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459 Family Factors Modifying the Eating Disorders of Young People In Poland
  1. J Josko1,
  2. E Kolarzyk2,
  3. J Kasperczyk1,
  4. U Marcinkowska1,
  5. K Lau1,
  6. M Tyrpień1,
  7. K Helewski3
  1. 1Chair and Departement of Medicine and Environmental Epidemiology, Medical University of Silesia, Zabrze
  2. 2Department of Hygiene and Dietetics, Jagiellonian University, Medical College, Krakow
  3. 3Department of Histology and Embryology, Medical University of Silesia, Zabrze, Poland

Abstract

Background and Aims The independent predictors of eating disorders model, characteristic of the families whose children suffer from anorexia is to prefer to be “good parents” than marriage ties and close family relationship. In those families the influence of a father on the premorbid and the accompanying disease personality of children is underestimated. The role of fathers is especially important during daughters’ adolescence, who need then their full acceptance. The aim of the study: is there a relationship between age and education of parents and behaviors that may precede the incidence of anorexia.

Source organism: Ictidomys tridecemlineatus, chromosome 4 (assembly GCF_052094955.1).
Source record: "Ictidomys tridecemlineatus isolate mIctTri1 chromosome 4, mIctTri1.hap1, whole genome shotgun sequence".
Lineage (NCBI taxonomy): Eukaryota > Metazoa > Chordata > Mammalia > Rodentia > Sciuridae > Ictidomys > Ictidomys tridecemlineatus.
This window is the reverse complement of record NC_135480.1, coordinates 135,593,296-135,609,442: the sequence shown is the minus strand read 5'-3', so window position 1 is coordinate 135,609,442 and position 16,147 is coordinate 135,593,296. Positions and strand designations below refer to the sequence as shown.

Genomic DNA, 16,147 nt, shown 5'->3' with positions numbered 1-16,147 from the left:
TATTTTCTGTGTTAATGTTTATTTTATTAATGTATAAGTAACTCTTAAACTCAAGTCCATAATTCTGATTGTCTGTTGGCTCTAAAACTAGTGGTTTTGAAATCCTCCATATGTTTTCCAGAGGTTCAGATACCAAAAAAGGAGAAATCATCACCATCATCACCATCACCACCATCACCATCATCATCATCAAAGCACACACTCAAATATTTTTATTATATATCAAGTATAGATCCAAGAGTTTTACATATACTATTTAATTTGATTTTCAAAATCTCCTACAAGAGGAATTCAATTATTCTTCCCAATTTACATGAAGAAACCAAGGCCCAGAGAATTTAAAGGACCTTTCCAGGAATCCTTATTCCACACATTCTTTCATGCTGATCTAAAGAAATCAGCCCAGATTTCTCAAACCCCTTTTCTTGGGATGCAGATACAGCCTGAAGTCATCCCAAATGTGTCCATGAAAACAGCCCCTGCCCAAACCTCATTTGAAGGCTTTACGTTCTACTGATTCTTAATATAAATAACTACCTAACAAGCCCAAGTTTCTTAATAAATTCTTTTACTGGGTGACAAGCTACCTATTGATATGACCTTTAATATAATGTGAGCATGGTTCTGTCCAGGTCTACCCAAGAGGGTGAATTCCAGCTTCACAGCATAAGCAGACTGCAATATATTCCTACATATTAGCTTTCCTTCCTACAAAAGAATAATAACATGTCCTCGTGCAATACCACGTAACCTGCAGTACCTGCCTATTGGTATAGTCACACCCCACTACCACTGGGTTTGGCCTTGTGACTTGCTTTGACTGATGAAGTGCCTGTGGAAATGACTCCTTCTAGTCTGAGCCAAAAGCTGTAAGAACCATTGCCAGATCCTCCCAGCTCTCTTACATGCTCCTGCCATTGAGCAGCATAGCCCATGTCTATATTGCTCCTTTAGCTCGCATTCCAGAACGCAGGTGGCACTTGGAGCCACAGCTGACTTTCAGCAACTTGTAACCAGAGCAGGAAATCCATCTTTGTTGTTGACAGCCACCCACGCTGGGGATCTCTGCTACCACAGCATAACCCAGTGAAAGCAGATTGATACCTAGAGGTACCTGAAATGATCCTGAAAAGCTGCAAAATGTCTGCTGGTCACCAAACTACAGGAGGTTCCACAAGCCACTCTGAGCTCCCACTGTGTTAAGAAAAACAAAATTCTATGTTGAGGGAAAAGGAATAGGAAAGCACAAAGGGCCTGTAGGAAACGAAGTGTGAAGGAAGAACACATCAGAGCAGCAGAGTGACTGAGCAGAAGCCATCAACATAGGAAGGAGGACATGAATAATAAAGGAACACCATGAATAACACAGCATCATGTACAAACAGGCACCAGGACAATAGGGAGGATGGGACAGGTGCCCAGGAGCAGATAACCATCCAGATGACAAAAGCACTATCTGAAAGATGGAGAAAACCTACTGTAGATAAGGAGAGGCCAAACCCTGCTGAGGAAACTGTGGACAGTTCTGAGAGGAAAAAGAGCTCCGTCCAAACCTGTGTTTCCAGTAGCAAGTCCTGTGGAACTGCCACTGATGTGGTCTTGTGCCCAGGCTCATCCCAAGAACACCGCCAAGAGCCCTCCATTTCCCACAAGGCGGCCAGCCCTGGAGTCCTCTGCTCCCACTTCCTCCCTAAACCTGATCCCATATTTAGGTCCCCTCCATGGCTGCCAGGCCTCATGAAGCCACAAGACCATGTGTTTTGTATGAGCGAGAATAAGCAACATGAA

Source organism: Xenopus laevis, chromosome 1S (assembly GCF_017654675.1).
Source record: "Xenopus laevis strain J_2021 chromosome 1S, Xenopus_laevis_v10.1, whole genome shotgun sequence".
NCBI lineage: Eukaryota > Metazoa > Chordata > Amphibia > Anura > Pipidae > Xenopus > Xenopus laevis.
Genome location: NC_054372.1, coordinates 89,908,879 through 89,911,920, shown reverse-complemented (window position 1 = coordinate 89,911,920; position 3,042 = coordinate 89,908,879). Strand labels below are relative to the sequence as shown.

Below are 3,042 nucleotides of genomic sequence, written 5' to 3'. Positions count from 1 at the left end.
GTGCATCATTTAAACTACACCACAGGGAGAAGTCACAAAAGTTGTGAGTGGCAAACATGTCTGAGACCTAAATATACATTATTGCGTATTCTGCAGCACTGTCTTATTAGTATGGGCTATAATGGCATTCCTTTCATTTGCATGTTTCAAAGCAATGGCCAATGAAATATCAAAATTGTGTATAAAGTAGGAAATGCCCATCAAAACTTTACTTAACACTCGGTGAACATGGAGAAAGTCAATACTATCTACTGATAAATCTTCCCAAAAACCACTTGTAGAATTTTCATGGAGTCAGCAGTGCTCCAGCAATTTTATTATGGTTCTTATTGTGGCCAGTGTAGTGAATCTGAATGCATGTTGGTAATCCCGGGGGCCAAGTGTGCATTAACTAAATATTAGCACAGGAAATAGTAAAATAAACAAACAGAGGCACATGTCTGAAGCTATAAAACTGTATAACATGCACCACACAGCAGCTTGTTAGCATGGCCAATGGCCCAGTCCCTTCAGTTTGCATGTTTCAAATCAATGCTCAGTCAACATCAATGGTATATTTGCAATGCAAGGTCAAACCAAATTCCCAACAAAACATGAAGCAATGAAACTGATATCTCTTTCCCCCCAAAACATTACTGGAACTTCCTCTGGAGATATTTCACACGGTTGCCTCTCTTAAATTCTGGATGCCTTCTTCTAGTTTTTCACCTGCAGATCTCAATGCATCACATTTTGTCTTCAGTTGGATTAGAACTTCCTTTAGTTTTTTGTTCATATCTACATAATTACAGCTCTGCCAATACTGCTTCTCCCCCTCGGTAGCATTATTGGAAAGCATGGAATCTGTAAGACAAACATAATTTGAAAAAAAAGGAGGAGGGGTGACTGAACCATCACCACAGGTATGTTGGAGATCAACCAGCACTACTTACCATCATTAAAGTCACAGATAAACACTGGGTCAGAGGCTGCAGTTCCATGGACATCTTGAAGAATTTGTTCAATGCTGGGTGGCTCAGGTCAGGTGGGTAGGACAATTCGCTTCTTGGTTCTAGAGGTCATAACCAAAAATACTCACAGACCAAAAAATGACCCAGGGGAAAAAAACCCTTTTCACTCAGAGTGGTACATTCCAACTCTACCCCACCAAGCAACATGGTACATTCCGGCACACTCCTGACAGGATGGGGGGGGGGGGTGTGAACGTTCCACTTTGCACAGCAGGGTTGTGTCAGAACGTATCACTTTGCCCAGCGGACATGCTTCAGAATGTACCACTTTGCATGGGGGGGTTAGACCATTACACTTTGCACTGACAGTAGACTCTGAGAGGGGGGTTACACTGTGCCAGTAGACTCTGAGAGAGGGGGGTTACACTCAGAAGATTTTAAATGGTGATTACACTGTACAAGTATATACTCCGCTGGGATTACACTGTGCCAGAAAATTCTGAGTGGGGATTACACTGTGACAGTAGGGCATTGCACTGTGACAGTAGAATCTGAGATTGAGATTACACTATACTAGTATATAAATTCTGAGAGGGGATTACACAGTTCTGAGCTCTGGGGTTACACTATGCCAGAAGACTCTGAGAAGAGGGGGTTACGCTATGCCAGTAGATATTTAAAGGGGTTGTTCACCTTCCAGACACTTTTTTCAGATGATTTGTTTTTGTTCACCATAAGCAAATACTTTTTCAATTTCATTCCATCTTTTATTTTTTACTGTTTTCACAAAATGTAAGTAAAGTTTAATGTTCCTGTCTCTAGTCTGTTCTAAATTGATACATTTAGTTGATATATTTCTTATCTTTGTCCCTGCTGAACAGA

Methods 1050 middle school students (13.8±0.98 year old) from Poland, have been examined using anonymous standardized questionnaire. Different behavior of children has been evaluated: perfectionism, ambition, self-esteem, control of food portions eaten, stress-eating as well as paying attention to other’s opinion and appearance.

Results Daughters of younger fathers significantly more often ate in response to worries or problems (p=0.017) and had poorer self-esteem compared to the daughters of older fathers (p=0.0013). The sons of fathers with higher education significantly more often pointed out slim figure as important (p=0.0089). Daughters of fathers with primary education often had low self-esteem compared to their friends (p=0.014).

Conclusions

  1. The independent predictors of eating disorders father’s age and education has been an important modifying factor. Children (especially daughters) of the young, uneducated fathers have more often shown abnormal behaviour and habits in nutrition, indicating anorexia.

  2. Mother’s age and education have not affected the eating disorders of their children.

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